Barak, like Peres and Meridor before him, hits from the Left side of the plate and therefore has much in common with Obama.
By GIL STERN STERN HOFFMAN
Prime Minister Binyamin Netanyahu went to Cheltenham High School outside Philadelphia at the same time as future baseball great Reggie Jackson, who was three years ahead of him, in the same class as his brother Yoni.
Netanyahu, who expressed his affection for NFL football when he was ambassador to the United Nations, has never showed any particular affection for baseball, not even when the Philadelphia Phillies, who are adored at Cheltenham, won the World Series in October.
But Netanyahu no doubt understands the rules of baseball better than his predecessors at the Prime Minister's Office. He knows that he gets only three strikes and just three outs, and that this could hold true not only in baseball, but also in his relations with the Chicago White Sox fan in the White House, US President Barack Obama.
Ahead of his own visit to the United States, Netanyahu sent President Shimon Peres to Washington as his lead-off man to face Obama. Peres, who has been around long enough to see and take part in his share of historic events, told the president that Netanyahu wanted to make history.
And yet, despite Peres's purported persuasive abilities, Obama still gave Netanyahu the third degree on settlements when he came to Washington. He didn't agree to a firm deadline on Iran. And he didn't see the linkage between Iran and the Palestinian issue the same way Israel does.
After those key disagreements in Washington, Netanyahu appeared to accept Obama's linkage of West Bank building to the Iranian threat when he told the Likud faction that removing unauthorized outposts was necessary to persuade America to stop Iran.
Netanyahu then sent another heavy hitter, Intelligence Agencies Minister Dan Meridor, to meet with Obama's representatives in London and tell them that he was ready to surrender the outposts, but not to stop natural growth in the settlements. Meridor, who might be the most dovish minister in the cabinet, was reportedly also asked to explain the political pressure Netanyahu was under from the Right.
And yet, after the meetings were over, US Secretary of State Hillary Clinton still said that Israel had to freeze building in settlements, making a point of saying "not just outposts" and without exceptions for natural growth - a position that pits America against not only the Right in Netanyahu's government, but also a consensus of Israelis who believe that places like Efrat and Ma'aleh Adumim must be treated differently than an isolated hilltop caravan.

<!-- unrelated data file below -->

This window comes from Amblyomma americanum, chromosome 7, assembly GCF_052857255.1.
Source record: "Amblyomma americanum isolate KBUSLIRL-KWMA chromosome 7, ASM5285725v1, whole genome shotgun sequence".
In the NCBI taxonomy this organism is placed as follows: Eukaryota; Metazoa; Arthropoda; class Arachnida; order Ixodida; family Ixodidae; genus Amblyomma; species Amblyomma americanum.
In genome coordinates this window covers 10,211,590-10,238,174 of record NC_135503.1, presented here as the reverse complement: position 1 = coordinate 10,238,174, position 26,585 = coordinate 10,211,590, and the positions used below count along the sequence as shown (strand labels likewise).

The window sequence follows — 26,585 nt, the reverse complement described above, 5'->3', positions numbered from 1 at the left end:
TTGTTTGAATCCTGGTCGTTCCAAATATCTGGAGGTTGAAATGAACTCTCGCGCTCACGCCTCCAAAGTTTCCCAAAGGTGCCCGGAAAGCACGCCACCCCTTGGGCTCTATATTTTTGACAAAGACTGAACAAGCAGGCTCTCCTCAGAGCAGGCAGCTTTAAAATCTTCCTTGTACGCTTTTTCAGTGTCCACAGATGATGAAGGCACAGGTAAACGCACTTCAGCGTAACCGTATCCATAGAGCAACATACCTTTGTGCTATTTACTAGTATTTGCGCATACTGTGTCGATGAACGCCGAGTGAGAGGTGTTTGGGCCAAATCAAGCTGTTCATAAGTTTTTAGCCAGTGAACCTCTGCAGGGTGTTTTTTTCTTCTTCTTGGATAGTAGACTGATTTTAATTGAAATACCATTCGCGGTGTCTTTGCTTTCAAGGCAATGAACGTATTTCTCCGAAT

A State Department spokesman then downplayed the April 2004 letter written by then-president George W. Bush, in which America agreed that Israel's final borders would not be where they were before 1967, which Israel saw as tacit approval to build in consensus settlements. In doing so, Obama is failing to honor a commitment by his predecessor, while he expects Netanyahu to honor the Annapolis process of former prime minister Ehud Olmert.
Not only was the Obama administration not impressed by Netanyahu's political bind, according to The Washington Post, he listened to Palestinian Authority chairman Mahmoud Abbas urge him to bring down Netanyahu's government so he could be replaced by opposition leader Tzipi Livni.
Netanyahu was even quoted by Ma'ariv columnist Ben Caspit on Sunday as saying about the Obama administration, "What do they want from me? Do they want the government to fall?" The same Caspit revealed last week that Obama's chief of staff and resident Israel expert in the White House, Rahm Emanuel, referred to Netanyahu in closed conversations as a "bullshitter."
That's where the game stands right now, in the ninth inning ahead of Obama's two key speeches about the Middle East in Cairo on Thursday and to the Quartet later this month. And Netanyahu has one hitter left.
Defense Minister Ehud Barak, like Peres and Meridor before him, hits from the Left side of the plate and therefore has much in common with Obama. But there are signs that he can be more of a hit with the Obama administration than the other two were.
First of all, he has a longstanding relationship with top American players such as Clinton, whose husband was in the White House when Barak was prime minister, and Defense Secretary Robert Gates, whom he has known for decades and with whom he stayed when he came to the US as a private citizen a few years ago.
Secondly, the Democrats know he did everything possible to bring about peace with the Palestinians. The Clinton administration gave him credit for his efforts and blamed former PA chairman Yasser Arafat for Camp David's failure.
And perhaps most importantly, Barak has power that Peres and Meridor do not, because as defense minister, he can remove outposts and roadblocks and take real steps to improve the lives of the Palestinian people. That's something that can no doubt appeal to Obama.
In his first contact with the Obama administration as prime minister, Netanyahu gave US envoy George Mitchell a baseball from the inaugural season of the Israeli baseball league. Since then, Netanyahu and his players have whiffed and whiffed.
But perhaps Barak can hit the home run in Washington that Netanyahu's government needs now more than ever.
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